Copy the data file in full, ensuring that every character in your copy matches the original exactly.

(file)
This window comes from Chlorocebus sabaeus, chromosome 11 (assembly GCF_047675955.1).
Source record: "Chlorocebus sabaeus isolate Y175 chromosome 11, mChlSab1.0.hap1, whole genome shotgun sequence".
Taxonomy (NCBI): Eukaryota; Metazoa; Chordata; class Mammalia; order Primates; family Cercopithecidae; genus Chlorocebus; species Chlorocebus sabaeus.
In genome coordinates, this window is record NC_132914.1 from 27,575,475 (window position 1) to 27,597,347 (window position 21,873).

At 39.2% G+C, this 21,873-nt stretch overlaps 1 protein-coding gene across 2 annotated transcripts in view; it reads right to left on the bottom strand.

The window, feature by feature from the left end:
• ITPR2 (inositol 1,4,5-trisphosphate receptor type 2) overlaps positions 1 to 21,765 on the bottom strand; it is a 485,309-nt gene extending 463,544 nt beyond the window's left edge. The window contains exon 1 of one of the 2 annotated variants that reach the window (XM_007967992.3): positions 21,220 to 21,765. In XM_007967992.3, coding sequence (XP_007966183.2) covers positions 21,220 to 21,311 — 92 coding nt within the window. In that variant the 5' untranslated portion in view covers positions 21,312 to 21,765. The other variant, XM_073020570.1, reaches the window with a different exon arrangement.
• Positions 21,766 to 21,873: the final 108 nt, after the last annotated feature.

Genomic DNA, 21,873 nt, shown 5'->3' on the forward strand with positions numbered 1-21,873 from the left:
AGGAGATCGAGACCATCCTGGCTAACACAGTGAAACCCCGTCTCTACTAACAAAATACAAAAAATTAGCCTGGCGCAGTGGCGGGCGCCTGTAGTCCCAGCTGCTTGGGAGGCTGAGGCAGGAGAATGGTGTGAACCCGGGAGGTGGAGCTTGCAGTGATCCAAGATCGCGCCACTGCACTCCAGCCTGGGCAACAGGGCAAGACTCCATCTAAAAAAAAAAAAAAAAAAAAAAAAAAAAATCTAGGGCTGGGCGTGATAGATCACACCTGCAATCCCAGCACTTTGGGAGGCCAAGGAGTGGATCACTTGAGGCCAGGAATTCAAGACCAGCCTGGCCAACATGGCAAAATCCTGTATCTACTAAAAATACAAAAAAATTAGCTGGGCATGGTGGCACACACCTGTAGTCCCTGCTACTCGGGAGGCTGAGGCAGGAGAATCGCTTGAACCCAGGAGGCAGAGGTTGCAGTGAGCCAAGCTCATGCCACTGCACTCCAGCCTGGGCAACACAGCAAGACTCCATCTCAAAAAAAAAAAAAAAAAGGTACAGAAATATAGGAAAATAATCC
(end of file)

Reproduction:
This window comes from Chlorocebus sabaeus, chromosome 11 (assembly GCF_047675955.1).
Source record: "Chlorocebus sabaeus isolate Y175 chromosome 11, mChlSab1.0.hap1, whole genome shotgun sequence".
Taxonomy (NCBI): Eukaryota; Metazoa; Chordata; class Mammalia; order Primates; family Cercopithecidae; genus Chlorocebus; species Chlorocebus sabaeus.
In genome coordinates, this window is record NC_132914.1 from 27,575,475 (window position 1) to 27,597,347 (window position 21,873).

At 39.2% G+C, this 21,873-nt stretch overlaps 1 protein-coding gene across 2 annotated transcripts in view; it reads right to left on the bottom strand.

The window, feature by feature from the left end:
• ITPR2 (inositol 1,4,5-trisphosphate receptor type 2) overlaps positions 1 to 21,765 on the bottom strand; it is a 485,309-nt gene extending 463,544 nt beyond the window's left edge. The window contains exon 1 of one of the 2 annotated variants that reach the window (XM_007967992.3): positions 21,220 to 21,765. In XM_007967992.3, coding sequence (XP_007966183.2) covers positions 21,220 to 21,311 — 92 coding nt within the window. In that variant the 5' untranslated portion in view covers positions 21,312 to 21,765. The other variant, XM_073020570.1, reaches the window with a different exon arrangement.
• Positions 21,766 to 21,873: the final 108 nt, after the last annotated feature.

Genomic DNA, 21,873 nt, shown 5'->3' on the forward strand with positions numbered 1-21,873 from the left:
AGGAGATCGAGACCATCCTGGCTAACACAGTGAAACCCCGTCTCTACTAACAAAATACAAAAAATTAGCCTGGCGCAGTGGCGGGCGCCTGTAGTCCCAGCTGCTTGGGAGGCTGAGGCAGGAGAATGGTGTGAACCCGGGAGGTGGAGCTTGCAGTGATCCAAGATCGCGCCACTGCACTCCAGCCTGGGCAACAGGGCAAGACTCCATCTAAAAAAAAAAAAAAAAAAAAAAAAAAAAATCTAGGGCTGGGCGTGATAGATCACACCTGCAATCCCAGCACTTTGGGAGGCCAAGGAGTGGATCACTTGAGGCCAGGAATTCAAGACCAGCCTGGCCAACATGGCAAAATCCTGTATCTACTAAAAATACAAAAAAATTAGCTGGGCATGGTGGCACACACCTGTAGTCCCTGCTACTCGGGAGGCTGAGGCAGGAGAATCGCTTGAACCCAGGAGGCAGAGGTTGCAGTGAGCCAAGCTCATGCCACTGCACTCCAGCCTGGGCAACACAGCAAGACTCCATCTCAAAAAAAAAAAAAAAAAGGTACAGAAATATAGGAAAATAATCC